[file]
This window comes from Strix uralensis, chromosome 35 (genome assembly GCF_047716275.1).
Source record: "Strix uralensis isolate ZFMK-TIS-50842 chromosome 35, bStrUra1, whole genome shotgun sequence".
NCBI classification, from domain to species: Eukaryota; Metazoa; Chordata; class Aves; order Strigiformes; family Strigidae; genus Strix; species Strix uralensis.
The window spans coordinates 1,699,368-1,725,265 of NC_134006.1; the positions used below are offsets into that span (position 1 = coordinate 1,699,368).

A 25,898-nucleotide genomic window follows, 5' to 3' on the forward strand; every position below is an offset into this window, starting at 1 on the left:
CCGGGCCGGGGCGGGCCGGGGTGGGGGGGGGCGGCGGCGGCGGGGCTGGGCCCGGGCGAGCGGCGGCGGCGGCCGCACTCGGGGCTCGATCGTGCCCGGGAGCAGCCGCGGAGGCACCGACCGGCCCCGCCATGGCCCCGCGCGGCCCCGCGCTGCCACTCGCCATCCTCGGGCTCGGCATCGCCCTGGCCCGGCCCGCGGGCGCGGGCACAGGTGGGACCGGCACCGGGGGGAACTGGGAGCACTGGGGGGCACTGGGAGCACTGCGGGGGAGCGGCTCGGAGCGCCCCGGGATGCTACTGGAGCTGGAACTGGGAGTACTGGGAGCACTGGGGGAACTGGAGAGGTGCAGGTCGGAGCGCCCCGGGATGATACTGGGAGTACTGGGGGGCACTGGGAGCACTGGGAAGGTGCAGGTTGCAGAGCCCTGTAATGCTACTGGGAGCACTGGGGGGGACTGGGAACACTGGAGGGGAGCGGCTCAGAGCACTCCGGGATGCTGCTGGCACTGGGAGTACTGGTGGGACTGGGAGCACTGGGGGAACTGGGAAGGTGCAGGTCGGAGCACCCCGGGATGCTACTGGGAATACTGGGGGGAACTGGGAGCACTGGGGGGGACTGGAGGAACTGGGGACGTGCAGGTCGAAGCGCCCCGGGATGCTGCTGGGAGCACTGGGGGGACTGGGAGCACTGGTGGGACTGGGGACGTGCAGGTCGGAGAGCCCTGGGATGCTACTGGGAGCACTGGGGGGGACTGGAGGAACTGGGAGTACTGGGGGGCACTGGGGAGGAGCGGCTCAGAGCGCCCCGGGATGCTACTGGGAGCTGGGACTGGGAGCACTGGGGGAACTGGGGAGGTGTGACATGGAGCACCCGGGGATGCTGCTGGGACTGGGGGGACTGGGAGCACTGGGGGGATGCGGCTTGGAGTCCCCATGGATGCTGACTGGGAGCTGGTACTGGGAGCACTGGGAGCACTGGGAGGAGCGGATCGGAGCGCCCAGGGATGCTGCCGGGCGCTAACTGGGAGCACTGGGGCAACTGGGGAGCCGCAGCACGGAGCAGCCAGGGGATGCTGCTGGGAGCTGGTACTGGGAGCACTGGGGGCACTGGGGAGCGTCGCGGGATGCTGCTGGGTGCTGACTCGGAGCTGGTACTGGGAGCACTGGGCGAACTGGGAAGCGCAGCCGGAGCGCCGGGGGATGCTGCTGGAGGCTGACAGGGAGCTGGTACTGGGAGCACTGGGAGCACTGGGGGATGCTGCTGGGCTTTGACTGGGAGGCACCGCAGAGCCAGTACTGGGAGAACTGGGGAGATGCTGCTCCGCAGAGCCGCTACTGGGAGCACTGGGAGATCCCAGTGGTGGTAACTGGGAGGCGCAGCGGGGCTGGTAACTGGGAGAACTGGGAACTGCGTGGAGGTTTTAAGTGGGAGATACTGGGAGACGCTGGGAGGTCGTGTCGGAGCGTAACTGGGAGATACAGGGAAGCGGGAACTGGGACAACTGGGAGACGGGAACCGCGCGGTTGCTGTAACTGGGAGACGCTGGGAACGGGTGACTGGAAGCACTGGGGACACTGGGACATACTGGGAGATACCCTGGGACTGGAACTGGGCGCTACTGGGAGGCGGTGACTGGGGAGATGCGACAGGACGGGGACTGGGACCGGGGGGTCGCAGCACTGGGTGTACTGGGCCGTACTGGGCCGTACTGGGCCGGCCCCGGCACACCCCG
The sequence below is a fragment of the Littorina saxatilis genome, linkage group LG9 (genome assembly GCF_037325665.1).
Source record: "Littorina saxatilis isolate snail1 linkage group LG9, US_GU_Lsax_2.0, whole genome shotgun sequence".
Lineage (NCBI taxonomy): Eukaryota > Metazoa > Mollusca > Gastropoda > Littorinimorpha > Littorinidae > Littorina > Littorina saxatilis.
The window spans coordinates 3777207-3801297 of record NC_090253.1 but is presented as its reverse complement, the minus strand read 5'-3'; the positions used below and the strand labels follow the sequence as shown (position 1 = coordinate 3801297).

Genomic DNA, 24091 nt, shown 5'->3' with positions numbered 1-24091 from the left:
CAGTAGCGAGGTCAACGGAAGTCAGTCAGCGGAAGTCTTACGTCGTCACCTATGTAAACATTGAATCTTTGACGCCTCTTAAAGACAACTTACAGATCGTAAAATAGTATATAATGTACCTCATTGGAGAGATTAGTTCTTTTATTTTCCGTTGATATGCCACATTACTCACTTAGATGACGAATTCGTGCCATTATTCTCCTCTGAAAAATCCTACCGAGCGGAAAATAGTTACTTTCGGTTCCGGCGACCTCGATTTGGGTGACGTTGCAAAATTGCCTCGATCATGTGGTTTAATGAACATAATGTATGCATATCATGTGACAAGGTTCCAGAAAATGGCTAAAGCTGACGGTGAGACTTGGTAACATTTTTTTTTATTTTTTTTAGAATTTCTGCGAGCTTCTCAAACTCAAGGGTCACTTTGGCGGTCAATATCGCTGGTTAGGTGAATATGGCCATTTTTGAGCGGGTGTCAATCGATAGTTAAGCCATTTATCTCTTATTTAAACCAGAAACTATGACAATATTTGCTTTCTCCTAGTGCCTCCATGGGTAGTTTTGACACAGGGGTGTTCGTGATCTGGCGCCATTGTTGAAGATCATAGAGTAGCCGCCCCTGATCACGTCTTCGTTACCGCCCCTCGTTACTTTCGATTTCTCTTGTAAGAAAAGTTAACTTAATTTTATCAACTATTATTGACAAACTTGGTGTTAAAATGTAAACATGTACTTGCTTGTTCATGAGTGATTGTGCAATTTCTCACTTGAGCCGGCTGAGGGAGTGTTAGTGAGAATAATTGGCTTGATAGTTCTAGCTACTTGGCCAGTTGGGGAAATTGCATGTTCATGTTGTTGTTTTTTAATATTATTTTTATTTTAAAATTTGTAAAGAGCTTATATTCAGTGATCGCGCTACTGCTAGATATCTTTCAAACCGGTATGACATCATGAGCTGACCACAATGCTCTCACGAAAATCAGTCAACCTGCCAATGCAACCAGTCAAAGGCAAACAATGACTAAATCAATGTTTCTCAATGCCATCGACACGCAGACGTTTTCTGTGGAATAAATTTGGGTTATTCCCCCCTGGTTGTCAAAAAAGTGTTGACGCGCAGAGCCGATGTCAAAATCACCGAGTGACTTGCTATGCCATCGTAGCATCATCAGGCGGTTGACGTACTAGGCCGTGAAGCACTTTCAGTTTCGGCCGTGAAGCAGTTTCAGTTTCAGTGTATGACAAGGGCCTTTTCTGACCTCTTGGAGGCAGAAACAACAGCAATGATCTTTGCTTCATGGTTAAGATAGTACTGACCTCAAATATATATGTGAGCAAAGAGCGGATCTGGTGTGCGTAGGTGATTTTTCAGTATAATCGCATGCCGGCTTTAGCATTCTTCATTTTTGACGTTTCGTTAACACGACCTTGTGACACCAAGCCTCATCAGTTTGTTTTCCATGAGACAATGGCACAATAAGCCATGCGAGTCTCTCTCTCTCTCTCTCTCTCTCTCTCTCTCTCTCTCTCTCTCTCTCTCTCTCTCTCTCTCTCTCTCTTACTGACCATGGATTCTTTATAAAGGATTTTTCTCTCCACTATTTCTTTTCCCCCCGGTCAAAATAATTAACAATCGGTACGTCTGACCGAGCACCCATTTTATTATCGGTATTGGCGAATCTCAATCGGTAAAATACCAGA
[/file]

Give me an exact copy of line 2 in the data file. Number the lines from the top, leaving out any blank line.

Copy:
Source record: "Strix uralensis isolate ZFMK-TIS-50842 chromosome 35, bStrUra1, whole genome shotgun sequence".